The project sought to (1) understand how the idea of ‘just transition’ is currently being understood in Australia; (2) draw out the challenges and opportunities for Australia achieving a just transition away from coal; and (3) place just transition in Australia in regional context. It drew on a detailed review of the academic and discourse analysis of the grey literature, a series of semi-structured key informant interviews and 355 media articles to argue that despite the toxicity of the term ‘just transition’ in Australia, a transition is certainly underway and the alternative to a just transition is a disorderly transition. Highlighting Australian views on just transition and the role of key stakeholders, the project proposed six steps on a ‘journey to acceptance’ of just transition and drew out key recommendations for winning ‘hearts and minds’ and taking concrete action.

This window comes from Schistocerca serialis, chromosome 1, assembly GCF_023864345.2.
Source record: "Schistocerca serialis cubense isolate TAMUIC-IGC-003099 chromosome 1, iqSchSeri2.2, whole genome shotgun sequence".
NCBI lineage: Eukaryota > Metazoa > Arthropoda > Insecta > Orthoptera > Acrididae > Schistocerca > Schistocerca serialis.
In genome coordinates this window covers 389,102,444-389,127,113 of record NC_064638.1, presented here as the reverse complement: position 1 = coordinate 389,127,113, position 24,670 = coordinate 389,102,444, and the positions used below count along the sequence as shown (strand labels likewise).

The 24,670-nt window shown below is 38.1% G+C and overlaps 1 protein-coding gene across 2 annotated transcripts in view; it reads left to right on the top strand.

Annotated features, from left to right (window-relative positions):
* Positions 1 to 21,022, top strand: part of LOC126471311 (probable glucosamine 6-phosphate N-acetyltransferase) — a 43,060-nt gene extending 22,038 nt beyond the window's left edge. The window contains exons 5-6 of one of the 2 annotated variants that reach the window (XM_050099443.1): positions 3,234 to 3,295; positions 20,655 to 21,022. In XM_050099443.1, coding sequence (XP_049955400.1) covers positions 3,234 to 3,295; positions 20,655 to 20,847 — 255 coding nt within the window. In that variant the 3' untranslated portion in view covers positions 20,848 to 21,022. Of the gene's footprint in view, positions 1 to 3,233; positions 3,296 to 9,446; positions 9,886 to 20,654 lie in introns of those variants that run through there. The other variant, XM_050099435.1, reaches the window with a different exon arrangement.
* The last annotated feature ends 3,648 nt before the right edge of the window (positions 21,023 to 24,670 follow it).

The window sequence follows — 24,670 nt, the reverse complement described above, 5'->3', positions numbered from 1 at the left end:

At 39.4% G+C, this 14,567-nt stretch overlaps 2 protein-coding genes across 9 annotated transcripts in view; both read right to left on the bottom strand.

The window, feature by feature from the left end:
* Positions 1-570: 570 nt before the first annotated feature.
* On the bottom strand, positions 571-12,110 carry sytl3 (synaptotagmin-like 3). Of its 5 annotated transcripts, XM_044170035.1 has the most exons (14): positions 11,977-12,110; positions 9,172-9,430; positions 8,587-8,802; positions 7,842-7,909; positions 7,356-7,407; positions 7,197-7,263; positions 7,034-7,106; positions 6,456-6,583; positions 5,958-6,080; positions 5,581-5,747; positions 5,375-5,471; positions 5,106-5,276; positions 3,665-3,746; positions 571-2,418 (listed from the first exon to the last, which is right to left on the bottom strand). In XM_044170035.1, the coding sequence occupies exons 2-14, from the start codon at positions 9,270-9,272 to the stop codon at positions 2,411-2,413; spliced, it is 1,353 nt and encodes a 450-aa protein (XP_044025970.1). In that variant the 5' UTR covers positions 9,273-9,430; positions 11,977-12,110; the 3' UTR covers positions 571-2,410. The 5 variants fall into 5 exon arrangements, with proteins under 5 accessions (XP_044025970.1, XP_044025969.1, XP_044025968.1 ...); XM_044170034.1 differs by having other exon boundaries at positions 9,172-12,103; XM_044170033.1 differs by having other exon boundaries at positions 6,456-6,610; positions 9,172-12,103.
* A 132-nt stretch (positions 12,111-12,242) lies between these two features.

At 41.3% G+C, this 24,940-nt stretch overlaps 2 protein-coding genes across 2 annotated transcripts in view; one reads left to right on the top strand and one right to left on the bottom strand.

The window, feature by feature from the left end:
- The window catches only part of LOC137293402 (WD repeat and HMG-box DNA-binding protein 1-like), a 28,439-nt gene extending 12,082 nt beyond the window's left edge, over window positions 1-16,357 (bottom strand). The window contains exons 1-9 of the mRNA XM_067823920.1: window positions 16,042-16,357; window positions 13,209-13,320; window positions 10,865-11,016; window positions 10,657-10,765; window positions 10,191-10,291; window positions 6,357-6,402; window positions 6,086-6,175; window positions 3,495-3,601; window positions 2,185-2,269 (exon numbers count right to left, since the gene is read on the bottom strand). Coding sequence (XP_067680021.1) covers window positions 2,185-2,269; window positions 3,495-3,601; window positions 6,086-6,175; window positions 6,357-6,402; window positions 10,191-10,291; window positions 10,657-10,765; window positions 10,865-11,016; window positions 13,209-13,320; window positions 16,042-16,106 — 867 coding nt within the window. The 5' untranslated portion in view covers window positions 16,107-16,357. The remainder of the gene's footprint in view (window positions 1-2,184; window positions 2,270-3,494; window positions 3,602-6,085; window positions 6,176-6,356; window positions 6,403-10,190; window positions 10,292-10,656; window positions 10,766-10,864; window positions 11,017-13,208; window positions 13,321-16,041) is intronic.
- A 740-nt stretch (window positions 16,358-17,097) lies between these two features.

The summary report produced for the project provided the starting point for discussions at the Stakeholder Forum, which focused on the questions what does a just transition away from coal look like in Australia at present? what could it look like? and what should it look like?
This event and assosciated project were funded through the British Academy’s Just Transitions to Decarbonisation in the Asia-Pacific programme.
Header image: Aerial view of the Catherine Hill Bay coal loader and beach by Gilly Tanabose via Unsplash.